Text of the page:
The little creatures with grey or brownish armour-plating and seven pairs of legs are crustaceans – distant land-living relations of crabs and lobsters. There are several species of woodlice, but they rarely exceed 2cm/4⁄5in in length.
They thrive in damp places, and cannot survive for long in dry conditions. They are therefore mainly active at night, when they scavenge for decaying plant material, including rotten wood. Though they seldom damage living plants, they sometimes nibble seedlings, and occasionally enlarge holes in mature plants started by slugs.
Many gardeners destroy woodlice in the belief that they are harmful pests. They probably do more good than harm, however, because by eating decaying vegetation the return of minerals to the soil is speeded up.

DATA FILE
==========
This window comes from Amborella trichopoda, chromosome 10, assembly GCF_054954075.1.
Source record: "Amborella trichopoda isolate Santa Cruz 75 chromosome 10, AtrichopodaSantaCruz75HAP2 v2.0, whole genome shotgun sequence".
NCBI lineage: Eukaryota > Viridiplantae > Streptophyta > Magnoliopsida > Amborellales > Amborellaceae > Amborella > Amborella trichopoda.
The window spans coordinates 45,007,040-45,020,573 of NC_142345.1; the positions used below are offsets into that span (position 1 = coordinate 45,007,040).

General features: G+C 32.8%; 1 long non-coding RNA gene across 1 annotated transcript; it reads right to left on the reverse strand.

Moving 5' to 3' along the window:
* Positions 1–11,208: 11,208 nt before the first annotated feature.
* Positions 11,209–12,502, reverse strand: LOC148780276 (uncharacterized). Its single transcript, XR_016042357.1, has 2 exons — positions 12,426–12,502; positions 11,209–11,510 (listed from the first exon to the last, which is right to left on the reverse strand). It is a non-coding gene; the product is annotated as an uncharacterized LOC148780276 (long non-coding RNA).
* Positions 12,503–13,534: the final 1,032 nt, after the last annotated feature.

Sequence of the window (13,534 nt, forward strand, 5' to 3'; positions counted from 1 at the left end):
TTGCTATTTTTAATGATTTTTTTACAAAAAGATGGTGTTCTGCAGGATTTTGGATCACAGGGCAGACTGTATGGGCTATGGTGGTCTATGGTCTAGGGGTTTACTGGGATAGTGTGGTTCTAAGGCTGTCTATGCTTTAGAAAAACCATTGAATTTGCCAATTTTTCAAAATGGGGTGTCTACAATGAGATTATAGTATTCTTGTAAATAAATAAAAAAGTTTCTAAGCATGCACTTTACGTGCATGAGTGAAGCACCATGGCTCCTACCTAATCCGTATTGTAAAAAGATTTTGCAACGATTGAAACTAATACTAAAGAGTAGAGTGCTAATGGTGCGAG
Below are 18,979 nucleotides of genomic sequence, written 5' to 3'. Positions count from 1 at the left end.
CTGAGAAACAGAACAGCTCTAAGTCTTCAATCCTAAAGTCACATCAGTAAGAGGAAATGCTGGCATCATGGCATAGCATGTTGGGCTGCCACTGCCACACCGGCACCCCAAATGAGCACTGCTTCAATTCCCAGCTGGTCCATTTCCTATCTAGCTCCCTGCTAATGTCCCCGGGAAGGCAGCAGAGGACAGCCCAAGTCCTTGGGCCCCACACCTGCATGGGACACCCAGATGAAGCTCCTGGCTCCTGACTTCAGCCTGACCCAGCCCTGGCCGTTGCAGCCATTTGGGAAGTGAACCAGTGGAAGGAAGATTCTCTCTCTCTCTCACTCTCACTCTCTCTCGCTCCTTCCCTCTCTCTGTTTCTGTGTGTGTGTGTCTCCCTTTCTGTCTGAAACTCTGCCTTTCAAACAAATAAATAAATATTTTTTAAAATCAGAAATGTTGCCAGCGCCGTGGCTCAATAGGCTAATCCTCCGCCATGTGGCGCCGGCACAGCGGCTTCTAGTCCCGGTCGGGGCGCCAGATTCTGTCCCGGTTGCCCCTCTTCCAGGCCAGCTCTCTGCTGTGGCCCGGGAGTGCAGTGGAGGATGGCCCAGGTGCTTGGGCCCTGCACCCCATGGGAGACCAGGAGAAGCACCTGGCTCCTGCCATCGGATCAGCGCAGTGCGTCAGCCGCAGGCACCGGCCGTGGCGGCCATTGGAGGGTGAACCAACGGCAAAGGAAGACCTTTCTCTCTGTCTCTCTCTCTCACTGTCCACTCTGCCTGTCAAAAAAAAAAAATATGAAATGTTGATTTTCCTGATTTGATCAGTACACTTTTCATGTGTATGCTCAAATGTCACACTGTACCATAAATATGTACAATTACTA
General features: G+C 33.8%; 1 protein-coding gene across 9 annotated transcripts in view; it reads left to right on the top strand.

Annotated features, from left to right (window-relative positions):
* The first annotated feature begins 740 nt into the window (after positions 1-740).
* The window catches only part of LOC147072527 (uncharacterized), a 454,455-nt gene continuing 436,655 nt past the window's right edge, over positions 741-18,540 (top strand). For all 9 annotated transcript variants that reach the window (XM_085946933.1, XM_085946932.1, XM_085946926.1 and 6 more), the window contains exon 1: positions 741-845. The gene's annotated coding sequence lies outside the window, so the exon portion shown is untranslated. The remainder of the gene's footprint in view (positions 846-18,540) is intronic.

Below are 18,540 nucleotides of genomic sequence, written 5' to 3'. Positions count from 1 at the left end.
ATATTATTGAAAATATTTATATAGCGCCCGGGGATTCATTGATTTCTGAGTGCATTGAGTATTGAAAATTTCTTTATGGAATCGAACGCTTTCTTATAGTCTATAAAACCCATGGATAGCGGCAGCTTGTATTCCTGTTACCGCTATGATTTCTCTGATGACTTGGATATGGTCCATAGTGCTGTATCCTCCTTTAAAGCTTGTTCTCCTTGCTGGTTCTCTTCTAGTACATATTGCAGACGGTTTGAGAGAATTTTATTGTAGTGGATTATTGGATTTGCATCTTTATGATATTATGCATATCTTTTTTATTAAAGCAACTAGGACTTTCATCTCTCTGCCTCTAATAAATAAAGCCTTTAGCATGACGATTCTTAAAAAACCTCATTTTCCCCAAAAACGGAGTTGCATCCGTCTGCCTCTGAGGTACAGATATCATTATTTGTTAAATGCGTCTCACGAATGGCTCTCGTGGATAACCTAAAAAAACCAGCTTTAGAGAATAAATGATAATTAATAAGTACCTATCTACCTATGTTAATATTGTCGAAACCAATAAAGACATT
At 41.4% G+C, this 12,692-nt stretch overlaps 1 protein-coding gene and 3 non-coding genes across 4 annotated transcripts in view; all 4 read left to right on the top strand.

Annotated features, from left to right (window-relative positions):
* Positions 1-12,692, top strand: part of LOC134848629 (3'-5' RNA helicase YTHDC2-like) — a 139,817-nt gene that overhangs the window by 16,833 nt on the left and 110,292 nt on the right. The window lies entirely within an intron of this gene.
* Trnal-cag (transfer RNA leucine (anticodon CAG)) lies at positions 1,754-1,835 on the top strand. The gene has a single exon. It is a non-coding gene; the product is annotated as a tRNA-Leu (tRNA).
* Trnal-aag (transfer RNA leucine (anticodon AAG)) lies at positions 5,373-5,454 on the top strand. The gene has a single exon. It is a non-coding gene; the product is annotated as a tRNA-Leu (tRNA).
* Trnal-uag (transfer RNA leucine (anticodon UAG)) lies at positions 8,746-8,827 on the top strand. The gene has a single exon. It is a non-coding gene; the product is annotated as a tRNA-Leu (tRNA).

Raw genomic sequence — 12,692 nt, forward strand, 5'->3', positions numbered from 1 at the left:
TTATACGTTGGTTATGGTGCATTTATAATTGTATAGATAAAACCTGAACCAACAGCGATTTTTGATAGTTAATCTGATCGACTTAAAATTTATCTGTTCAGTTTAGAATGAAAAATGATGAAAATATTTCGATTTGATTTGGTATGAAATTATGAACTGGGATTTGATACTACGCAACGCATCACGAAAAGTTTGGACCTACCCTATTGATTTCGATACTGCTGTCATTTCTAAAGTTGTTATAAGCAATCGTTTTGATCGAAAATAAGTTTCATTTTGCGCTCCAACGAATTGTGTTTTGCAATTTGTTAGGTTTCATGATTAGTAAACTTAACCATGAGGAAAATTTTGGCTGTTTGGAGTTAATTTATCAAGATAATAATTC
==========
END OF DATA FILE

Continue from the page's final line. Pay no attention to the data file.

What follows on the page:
Woodlice are only likely to be a problem where garden plants are situated near rubbish or compost heaps, and in a greenhouse. Control them by removing their staple diet and resting places, i.e. all loose wood and rotting vegetation, stored pots, etc.
Prepare traps by placing inverted flower pots filled with dead grass at various sites around the greenhouse.
Check daily and remove any woodlice found in them.
Remember: Bark mulches and similar materials can also provide woodlice with protection.